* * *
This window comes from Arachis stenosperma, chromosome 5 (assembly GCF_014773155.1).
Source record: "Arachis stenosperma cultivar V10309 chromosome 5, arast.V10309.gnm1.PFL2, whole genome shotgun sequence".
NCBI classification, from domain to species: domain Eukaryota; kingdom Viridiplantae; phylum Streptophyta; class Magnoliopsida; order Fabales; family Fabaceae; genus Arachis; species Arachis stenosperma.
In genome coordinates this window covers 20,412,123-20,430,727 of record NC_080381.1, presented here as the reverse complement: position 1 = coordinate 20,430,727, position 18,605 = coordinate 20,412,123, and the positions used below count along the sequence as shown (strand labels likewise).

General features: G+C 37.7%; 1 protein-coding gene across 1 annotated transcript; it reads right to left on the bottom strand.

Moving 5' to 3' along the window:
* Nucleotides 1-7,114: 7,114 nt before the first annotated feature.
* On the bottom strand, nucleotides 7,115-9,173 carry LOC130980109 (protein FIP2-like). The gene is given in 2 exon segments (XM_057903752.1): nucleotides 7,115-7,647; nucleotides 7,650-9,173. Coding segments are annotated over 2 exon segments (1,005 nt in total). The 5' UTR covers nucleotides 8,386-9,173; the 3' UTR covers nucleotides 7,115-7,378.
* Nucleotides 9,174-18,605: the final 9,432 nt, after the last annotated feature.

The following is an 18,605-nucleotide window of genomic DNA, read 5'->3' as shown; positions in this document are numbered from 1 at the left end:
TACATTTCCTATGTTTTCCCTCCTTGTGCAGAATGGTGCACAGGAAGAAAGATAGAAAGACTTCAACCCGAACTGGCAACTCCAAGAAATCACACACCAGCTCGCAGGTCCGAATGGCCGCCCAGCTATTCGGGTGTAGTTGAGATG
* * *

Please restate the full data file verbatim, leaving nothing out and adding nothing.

This window comes from Arachis stenosperma, chromosome 5 (assembly GCF_014773155.1).
Source record: "Arachis stenosperma cultivar V10309 chromosome 5, arast.V10309.gnm1.PFL2, whole genome shotgun sequence".
NCBI classification, from domain to species: domain Eukaryota; kingdom Viridiplantae; phylum Streptophyta; class Magnoliopsida; order Fabales; family Fabaceae; genus Arachis; species Arachis stenosperma.
In genome coordinates this window covers 20,412,123-20,430,727 of record NC_080381.1, presented here as the reverse complement: position 1 = coordinate 20,430,727, position 18,605 = coordinate 20,412,123, and the positions used below count along the sequence as shown (strand labels likewise).

General features: G+C 37.7%; 1 protein-coding gene across 1 annotated transcript; it reads right to left on the bottom strand.

Moving 5' to 3' along the window:
* Nucleotides 1-7,114: 7,114 nt before the first annotated feature.
* On the bottom strand, nucleotides 7,115-9,173 carry LOC130980109 (protein FIP2-like). The gene is given in 2 exon segments (XM_057903752.1): nucleotides 7,115-7,647; nucleotides 7,650-9,173. Coding segments are annotated over 2 exon segments (1,005 nt in total). The 5' UTR covers nucleotides 8,386-9,173; the 3' UTR covers nucleotides 7,115-7,378.
* Nucleotides 9,174-18,605: the final 9,432 nt, after the last annotated feature.

The following is an 18,605-nucleotide window of genomic DNA, read 5'->3' as shown; positions in this document are numbered from 1 at the left end:
TACATTTCCTATGTTTTCCCTCCTTGTGCAGAATGGTGCACAGGAAGAAAGATAGAAAGACTTCAACCCGAACTGGCAACTCCAAGAAATCACACACCAGCTCGCAGGTCCGAATGGCCGCCCAGCTATTCGGGTGTAGTTGAGATG